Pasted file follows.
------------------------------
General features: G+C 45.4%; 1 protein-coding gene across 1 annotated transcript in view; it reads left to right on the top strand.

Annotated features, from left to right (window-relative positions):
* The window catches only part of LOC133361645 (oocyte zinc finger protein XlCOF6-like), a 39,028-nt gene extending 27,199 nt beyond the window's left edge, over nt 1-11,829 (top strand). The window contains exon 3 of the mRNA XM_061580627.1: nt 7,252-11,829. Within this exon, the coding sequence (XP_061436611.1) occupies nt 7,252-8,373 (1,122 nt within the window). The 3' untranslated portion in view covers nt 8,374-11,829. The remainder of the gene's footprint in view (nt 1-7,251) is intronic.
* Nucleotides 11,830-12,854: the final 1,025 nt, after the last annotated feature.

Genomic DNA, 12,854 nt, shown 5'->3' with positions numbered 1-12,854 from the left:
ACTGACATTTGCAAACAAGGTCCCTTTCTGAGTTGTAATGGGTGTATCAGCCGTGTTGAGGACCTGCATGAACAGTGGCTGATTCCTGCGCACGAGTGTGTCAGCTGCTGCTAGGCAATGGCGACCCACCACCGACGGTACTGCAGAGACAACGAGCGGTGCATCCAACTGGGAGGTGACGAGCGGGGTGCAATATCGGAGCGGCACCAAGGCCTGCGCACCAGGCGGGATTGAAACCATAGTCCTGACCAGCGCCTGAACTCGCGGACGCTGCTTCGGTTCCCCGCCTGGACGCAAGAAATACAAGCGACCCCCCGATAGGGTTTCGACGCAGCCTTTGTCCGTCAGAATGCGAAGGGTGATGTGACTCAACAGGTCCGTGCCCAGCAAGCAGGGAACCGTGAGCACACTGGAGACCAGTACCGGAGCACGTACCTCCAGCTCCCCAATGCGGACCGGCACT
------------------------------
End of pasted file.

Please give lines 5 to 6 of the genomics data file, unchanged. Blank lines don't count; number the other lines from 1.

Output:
Genomic DNA, 12,854 nt, shown 5'->3' with positions numbered 1-12,854 from the left:
ACTGACATTTGCAAACAAGGTCCCTTTCTGAGTTGTAATGGGTGTATCAGCCGTGTTGAGGACCTGCATGAACAGTGGCTGATTCCTGCGCACGAGTGTGTCAGCTGCTGCTAGGCAATGGCGACCCACCACCGACGGTACTGCAGAGACAACGAGCGGTGCATCCAACTGGGAGGTGACGAGCGGGGTGCAATATCGGAGCGGCACCAAGGCCTGCGCACCAGGCGGGATTGAAACCATAGTCCTGACCAGCGCCTGAACTCGCGGACGCTGCTTCGGTTCCCCGCCTGGACGCAAGAAATACAAGCGACCCCCCGATAGGGTTTCGACGCAGCCTTTGTCCGTCAGAATGCGAAGGGTGATGTGACTCAACAGGTCCGTGCCCAGCAAGCAGGGAACCGTGAGCACACTGGAGACCAGTACCGGAGCACGTACCTCCAGCTCCCCAATGCGGACCGGCACT